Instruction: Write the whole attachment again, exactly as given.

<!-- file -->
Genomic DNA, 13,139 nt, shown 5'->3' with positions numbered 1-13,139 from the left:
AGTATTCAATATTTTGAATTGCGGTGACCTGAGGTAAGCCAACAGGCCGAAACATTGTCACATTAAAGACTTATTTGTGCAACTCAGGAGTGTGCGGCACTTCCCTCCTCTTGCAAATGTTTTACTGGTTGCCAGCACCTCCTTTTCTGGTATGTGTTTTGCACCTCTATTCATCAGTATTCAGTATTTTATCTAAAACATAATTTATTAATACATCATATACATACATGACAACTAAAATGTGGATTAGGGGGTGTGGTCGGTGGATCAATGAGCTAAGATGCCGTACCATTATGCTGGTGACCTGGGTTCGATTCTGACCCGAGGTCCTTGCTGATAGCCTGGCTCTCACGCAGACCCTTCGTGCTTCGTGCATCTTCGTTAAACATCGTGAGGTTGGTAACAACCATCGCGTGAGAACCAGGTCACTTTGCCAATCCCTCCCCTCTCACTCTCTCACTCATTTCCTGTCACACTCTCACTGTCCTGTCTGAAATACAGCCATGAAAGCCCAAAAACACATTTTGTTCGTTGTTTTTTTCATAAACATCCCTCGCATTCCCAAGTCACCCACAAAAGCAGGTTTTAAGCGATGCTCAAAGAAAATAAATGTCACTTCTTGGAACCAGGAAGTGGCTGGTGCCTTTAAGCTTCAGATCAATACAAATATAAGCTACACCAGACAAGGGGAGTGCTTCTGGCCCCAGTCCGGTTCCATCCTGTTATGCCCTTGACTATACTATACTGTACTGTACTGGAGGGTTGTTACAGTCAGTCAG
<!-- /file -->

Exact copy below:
Genomic DNA, 13,139 nt, shown 5'->3' with positions numbered 1-13,139 from the left:
AGTATTCAATATTTTGAATTGCGGTGACCTGAGGTAAGCCAACAGGCCGAAACATTGTCACATTAAAGACTTATTTGTGCAACTCAGGAGTGTGCGGCACTTCCCTCCTCTTGCAAATGTTTTACTGGTTGCCAGCACCTCCTTTTCTGGTATGTGTTTTGCACCTCTATTCATCAGTATTCAGTATTTTATCTAAAACATAATTTATTAATACATCATATACATACATGACAACTAAAATGTGGATTAGGGGGTGTGGTCGGTGGATCAATGAGCTAAGATGCCGTACCATTATGCTGGTGACCTGGGTTCGATTCTGACCCGAGGTCCTTGCTGATAGCCTGGCTCTCACGCAGACCCTTCGTGCTTCGTGCATCTTCGTTAAACATCGTGAGGTTGGTAACAACCATCGCGTGAGAACCAGGTCACTTTGCCAATCCCTCCCCTCTCACTCTCTCACTCATTTCCTGTCACACTCTCACTGTCCTGTCTGAAATACAGCCATGAAAGCCCAAAAACACATTTTGTTCGTTGTTTTTTTCATAAACATCCCTCGCATTCCCAAGTCACCCACAAAAGCAGGTTTTAAGCGATGCTCAAAGAAAATAAATGTCACTTCTTGGAACCAGGAAGTGGCTGGTGCCTTTAAGCTTCAGATCAATACAAATATAAGCTACACCAGACAAGGGGAGTGCTTCTGGCCCCAGTCCGGTTCCATCCTGTTATGCCCTTGACTATACTATACTGTACTGTACTGGAGGGTTGTTACAGTCAGTCAG